Last week, I "graduated" from yet another level of therapy. I had been attending, for the last six weeks, a peer-run group called Wellness Recovery Action Plan (or WRAP). It was facilitated by two women who are peer recovery specialists, and have their own experience dealing with mental illness. The WRAP program is designed to help those in recovery, learn about what they need to do to maintain, figure out what their warning signs are, and come up with a concrete plan, in case a crisis arises, as well as a post crisis plan. For the most part, the group was a reinforcement of the plan I have been sticking to, but now I have it all written down in a nice, neat binder with dividers. While it is nice to know that should I ever go into crisis again, I will have documents stating exactly what I want, (written when I wasn't in crisis), I hope I never have to use it. I hope none of the people who have completed the WRAP training ever have to use it. Except maybe to look back to see how far we have come.
Taking the training, made me realize just that. I've come a long way. I've been integrating the concepts on which WRAP was based, without even knowing it. The first day we reviewed the five key concepts of Hope, Education, Personal Responsibility, Self-Advocacy, and Support, I felt cocky for sitting in my seat saying to myself, "Yep, I do that. Oh yeah, that's another one.. Yup. Got that one down. Uh huh. yep, that one too." But that is exactly what I was thinking. After that first class, I even wondered if maybe I didn't need to take the class, but I knew if anything, it would just reinforce that I am making the right decisions in my life. Before the six weeks was over, the group facilitators asked me if I would be interested in taking the facilitator training which would allow me to run my own groups, and share my experiences on living with, and recovering from a mental illness, while encouraging others to formulate their own plan, based on their needs.
Part of what has helped me so much in the past few years, has been being honest, with myself and others, about what it is like to live with, and overcome life's obstacles. It's why I started this blog. My story may be unique, in that I haven't met a lot of people with my condition, but at the same time, it isn't unique at all. Everyone experiences a crisis, in some form or another, in their lifetime. Every once in awhile, that crisis, is what changes our perspective and motivates us to live a more meaningful life. Sometimes, it has the opposite effect. I've been on both sides of the coin.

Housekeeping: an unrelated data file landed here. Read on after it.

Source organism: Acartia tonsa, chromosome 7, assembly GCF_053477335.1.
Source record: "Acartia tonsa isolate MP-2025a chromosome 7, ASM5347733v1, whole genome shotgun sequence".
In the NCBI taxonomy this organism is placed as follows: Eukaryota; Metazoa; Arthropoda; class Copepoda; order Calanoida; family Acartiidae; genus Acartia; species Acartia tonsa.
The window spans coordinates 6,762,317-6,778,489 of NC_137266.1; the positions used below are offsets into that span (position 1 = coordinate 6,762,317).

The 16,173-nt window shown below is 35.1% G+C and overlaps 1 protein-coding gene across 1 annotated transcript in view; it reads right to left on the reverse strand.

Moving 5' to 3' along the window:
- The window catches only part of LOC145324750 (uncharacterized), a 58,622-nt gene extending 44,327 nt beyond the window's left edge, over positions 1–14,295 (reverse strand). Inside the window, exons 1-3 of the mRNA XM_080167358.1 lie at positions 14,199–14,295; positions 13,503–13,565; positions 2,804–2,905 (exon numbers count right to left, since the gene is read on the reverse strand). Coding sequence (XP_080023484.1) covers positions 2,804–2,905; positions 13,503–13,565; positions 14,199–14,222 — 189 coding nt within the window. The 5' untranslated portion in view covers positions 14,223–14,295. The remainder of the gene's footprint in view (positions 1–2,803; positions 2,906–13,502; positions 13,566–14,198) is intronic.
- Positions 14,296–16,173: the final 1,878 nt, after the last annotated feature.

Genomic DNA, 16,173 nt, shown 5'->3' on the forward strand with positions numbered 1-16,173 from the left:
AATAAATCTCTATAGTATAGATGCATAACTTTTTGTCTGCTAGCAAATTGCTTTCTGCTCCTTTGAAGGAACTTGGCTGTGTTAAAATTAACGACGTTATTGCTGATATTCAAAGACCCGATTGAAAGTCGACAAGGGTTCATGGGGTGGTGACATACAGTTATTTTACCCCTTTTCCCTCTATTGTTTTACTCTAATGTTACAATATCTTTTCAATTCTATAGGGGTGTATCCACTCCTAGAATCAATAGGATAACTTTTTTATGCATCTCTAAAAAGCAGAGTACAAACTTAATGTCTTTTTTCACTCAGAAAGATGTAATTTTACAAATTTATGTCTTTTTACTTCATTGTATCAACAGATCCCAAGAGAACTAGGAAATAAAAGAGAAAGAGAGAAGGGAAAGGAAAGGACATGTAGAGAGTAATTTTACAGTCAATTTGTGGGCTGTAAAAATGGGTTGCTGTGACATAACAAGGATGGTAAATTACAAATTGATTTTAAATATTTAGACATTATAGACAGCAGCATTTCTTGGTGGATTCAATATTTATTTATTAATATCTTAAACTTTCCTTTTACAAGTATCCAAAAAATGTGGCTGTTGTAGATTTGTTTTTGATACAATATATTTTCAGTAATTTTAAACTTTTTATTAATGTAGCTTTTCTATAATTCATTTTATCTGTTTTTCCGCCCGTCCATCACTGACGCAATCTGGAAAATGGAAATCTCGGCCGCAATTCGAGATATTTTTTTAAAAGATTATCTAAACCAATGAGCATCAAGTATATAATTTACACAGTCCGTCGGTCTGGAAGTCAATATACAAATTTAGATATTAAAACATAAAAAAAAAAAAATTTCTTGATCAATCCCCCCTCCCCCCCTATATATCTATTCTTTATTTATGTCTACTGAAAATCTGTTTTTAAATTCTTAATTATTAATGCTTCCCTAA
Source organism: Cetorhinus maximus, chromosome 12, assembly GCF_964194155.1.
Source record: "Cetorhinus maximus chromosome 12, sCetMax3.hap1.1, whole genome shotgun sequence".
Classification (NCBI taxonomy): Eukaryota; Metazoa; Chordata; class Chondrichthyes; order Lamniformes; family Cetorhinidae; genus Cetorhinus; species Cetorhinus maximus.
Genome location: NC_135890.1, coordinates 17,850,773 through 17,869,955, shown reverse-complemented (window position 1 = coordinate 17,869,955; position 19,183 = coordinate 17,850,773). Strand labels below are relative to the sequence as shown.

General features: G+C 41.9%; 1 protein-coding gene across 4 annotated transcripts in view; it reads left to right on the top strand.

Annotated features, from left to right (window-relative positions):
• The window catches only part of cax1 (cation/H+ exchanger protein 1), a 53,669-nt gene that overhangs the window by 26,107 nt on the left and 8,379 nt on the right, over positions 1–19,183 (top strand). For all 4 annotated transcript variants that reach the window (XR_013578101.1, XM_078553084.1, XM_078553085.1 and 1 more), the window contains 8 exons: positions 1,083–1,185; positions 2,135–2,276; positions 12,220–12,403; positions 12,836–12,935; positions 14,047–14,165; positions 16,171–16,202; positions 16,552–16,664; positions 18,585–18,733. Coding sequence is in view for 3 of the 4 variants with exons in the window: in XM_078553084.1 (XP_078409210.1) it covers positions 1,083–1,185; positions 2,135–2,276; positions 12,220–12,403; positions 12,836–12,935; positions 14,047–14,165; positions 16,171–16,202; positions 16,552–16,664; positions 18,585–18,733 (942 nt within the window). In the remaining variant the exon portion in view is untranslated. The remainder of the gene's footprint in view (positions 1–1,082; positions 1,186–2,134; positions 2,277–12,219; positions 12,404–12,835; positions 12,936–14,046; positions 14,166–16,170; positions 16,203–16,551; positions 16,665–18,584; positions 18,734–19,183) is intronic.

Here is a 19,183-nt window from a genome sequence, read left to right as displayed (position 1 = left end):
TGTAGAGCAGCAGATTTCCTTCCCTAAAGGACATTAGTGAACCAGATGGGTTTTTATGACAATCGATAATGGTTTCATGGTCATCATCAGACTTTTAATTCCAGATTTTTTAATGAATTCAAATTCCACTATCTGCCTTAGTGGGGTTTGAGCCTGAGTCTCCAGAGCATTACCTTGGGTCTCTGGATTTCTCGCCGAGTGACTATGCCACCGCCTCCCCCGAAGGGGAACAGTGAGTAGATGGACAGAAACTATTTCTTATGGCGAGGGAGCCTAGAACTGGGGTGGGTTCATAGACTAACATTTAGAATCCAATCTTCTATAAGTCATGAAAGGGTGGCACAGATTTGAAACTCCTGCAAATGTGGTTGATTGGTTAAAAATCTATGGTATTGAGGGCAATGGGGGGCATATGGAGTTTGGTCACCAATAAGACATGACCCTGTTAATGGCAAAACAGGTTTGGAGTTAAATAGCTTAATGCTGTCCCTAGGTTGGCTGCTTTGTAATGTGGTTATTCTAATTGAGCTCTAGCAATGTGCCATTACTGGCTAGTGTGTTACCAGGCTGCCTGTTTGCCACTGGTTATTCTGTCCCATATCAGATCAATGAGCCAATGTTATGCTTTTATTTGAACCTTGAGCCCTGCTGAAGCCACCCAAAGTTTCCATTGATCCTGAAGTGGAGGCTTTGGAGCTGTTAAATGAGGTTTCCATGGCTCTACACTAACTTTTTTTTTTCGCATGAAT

The five key concepts of WRAP, are part of my everyday toolkit. Even when things are at there best, I will not give up hope that they can get better. I am constantly looking to educate myself in one way, or another, whether it be by taking a training, researching the latest treatments, or learning from my experiences, as well as others. I believe in taking a step back, and taking responsibility for what I say, what I do, and the impact that has on my life and the people I am connected to. I have learned that the only person who knows me well enough to stand up and advocate for myself, is myself. But the thing that keeps me motivated to put these concepts to use, is the concept of support. It isn't just the people who support me, that motivates me. It goes the other way as well. The people in my life, are the ones who help me remember I don't want to go back to the other side of the coin.